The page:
Sabah’s youngest ever state minister to tackle mental health issues

Ginger Phoong (middle) clocking in for the first time as Sabah youth and sports minister.

KOTA KINABALU: Ginger Phoong became Sabah’s youngest ever full minister when he was sworn in as the state youth and sports minister yesterday.

His appointment comes at a time when the issue of mental health among the young is at the forefront, with the recent suicide of a 16-year-old girl in Sarawak hitting the headlines.

The 30-year-old Luyang assemblyman agrees that depression among the youth is on the rise in Malaysia, including in Sabah.

Phoong said just like federal Youth and Sports Minister Syed Saddiq Syed Abdul Rahman, he is concerned with issues pertaining to the younger generation’s mental state.

He said tackling this would be one of his priorities.

“Sadly, there is a serious lack of mental health awareness in Sabah. Poor mental health can lead to serious consequences and affect the overall quality of life among our youth,” he told FMT.

Phoong was named as the replacement to former minister Frankie Poon who was appointed as the Sabah health and people’s well-being minister. Poon himself was appointed to that post following the death of Sabah DAP chief Stephen Wong on March 28.

Despite his age and lack of experience, Phoong is confident that he is the man for the job, using his youthfulness to relate better to the young and effectively drive home the message that life is priceless.

“I hope to bring this message through implementing policies that focus on improving overall well-being among the youth. I will, of course, work closely with other relevant ministries such as the health and education ministries, and share resources to come up with plans that can improve the overall well-being of our youth,” he said.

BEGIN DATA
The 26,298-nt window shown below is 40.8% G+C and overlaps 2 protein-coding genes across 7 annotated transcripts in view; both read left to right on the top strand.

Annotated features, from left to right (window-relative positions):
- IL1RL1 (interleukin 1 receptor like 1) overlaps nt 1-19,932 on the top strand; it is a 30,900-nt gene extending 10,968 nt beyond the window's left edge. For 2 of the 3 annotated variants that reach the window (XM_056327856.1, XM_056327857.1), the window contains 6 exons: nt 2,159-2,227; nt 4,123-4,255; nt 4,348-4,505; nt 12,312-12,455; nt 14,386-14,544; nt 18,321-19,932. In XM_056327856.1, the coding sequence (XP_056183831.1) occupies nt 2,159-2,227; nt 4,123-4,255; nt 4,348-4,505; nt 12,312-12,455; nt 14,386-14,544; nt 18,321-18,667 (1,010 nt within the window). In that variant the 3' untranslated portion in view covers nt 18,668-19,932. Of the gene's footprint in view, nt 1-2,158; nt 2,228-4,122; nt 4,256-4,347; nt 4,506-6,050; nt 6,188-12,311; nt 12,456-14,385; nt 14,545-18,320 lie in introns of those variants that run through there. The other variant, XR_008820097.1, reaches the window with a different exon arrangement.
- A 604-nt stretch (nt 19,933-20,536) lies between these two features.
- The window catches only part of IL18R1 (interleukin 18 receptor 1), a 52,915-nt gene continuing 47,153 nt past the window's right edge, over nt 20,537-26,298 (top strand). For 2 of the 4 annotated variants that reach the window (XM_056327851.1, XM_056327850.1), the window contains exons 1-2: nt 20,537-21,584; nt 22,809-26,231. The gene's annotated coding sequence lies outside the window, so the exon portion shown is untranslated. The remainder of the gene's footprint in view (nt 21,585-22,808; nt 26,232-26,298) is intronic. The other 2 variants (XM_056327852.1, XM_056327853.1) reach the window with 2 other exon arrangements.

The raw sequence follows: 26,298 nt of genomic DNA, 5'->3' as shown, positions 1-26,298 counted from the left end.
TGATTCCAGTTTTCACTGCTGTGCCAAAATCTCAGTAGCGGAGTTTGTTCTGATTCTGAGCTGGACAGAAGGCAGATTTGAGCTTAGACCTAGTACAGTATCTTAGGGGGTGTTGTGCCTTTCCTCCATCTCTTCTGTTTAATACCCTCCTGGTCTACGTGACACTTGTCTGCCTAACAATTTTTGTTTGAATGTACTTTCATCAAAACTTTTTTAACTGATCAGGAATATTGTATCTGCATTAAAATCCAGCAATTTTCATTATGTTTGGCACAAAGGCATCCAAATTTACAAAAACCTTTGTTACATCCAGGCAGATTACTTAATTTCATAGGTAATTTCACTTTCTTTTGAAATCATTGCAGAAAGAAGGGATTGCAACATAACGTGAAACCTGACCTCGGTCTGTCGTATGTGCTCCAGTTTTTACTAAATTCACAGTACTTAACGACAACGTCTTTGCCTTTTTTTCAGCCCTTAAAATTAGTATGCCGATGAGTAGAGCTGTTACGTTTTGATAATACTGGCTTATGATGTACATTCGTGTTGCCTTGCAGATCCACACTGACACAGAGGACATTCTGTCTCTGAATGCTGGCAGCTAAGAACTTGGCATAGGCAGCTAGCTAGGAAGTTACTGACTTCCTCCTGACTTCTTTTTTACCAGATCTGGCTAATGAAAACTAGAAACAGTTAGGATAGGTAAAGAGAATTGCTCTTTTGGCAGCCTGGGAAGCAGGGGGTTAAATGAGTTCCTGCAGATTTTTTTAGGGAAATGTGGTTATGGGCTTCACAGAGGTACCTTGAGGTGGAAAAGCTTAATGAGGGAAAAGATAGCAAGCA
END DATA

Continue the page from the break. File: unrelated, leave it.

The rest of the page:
The Sabah DAP publicity secretary believes improving sporting and recreational facilities is one way to handle the matter.

“I have already implemented a project to fix all the basketball courts in my area as well as raise mental health awareness through talks and workshops which promote help-seeking behaviour and some basic stress-coping skills,” Phoong said.

He plans to strengthen the family institution while also fighting cyber-bullying.

“Yes, family values and communication breakdown can be one of the factors. But there are also others such as bullying, including cyber-bullying, that young people experience in school and incidents like break-ups and parental divorce.

“All these could lead to mental health issues such as depression if one does not receive sufficient support from friends or family, or seek help from professionals.”